It is easier to protect data if you grant access only on a need-to-know basis. After all, accessing data makes it vulnerable during the transit period to the workstation, at the workstation itself, and when it makes its way back to the server. If data is accessed only when necessary, it is less at risk.
With the Azure Role-Based Access Control (RBAC) system, you can assign separate permissions and privilege levels to users or groups. You can restrict who has access to what, and only give someone access if they need it to perform their job. You can create Storage Account Contributors, for example, if you want someone to manage your storage but nothing else.
3. Protect your data with encryption
Azure has provisions to keep your data encrypted when it is at rest and in transit. It is your job as the administrator to enforce the encryption, however. Azure Disk Encryption works with Windows BitLocker and Linux DM-Crypt features. Both BitLocker and DM-Crypt are industry-standard encryption tools designed to keep your data safe.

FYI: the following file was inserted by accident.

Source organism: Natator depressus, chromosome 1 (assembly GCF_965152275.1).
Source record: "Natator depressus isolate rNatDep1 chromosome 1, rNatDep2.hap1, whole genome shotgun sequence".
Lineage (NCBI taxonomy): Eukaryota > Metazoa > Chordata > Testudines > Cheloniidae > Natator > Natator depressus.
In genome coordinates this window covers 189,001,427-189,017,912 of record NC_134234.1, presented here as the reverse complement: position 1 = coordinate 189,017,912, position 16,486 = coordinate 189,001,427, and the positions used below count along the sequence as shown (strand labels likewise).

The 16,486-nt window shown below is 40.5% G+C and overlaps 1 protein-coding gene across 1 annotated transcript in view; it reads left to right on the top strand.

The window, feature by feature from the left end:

Encrypt your drives and databases first before you store any data. To prevent your database from being compromised, turn on Azure SQL Database Transparent Data Encryption (TDE).
4. Audit and manage your encryption keys with Azure Key Vault
You can only read your encrypted data by decrypting it with a key, so it is essential that you keep these keys safe. After all, anyone who has access to the key can use it to access your data. Some organizations prefer to store their keys in on-site servers for added security.